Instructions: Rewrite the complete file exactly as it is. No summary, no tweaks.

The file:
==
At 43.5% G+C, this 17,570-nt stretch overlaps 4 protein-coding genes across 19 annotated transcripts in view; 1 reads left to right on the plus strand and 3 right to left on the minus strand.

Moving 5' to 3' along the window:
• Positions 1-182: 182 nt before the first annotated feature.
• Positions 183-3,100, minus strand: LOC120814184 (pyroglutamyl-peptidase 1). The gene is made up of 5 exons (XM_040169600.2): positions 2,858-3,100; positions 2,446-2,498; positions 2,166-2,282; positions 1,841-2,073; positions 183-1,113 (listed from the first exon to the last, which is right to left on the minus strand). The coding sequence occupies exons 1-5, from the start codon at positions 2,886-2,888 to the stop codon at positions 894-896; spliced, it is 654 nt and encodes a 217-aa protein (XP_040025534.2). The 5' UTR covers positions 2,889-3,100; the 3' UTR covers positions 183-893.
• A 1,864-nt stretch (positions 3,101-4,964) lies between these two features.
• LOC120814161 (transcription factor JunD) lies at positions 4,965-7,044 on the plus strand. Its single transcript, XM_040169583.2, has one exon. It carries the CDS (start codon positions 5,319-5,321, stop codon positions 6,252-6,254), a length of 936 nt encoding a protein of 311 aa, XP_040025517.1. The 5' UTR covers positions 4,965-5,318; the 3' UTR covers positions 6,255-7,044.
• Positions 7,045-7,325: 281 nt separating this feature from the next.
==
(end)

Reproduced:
At 43.5% G+C, this 17,570-nt stretch overlaps 4 protein-coding genes across 19 annotated transcripts in view; 1 reads left to right on the plus strand and 3 right to left on the minus strand.

Moving 5' to 3' along the window:
• Positions 1-182: 182 nt before the first annotated feature.
• Positions 183-3,100, minus strand: LOC120814184 (pyroglutamyl-peptidase 1). The gene is made up of 5 exons (XM_040169600.2): positions 2,858-3,100; positions 2,446-2,498; positions 2,166-2,282; positions 1,841-2,073; positions 183-1,113 (listed from the first exon to the last, which is right to left on the minus strand). The coding sequence occupies exons 1-5, from the start codon at positions 2,886-2,888 to the stop codon at positions 894-896; spliced, it is 654 nt and encodes a 217-aa protein (XP_040025534.2). The 5' UTR covers positions 2,889-3,100; the 3' UTR covers positions 183-893.
• A 1,864-nt stretch (positions 3,101-4,964) lies between these two features.
• LOC120814161 (transcription factor JunD) lies at positions 4,965-7,044 on the plus strand. Its single transcript, XM_040169583.2, has one exon. It carries the CDS (start codon positions 5,319-5,321, stop codon positions 6,252-6,254), a length of 936 nt encoding a protein of 311 aa, XP_040025517.1. The 5' UTR covers positions 4,965-5,318; the 3' UTR covers positions 6,255-7,044.
• Positions 7,045-7,325: 281 nt separating this feature from the next.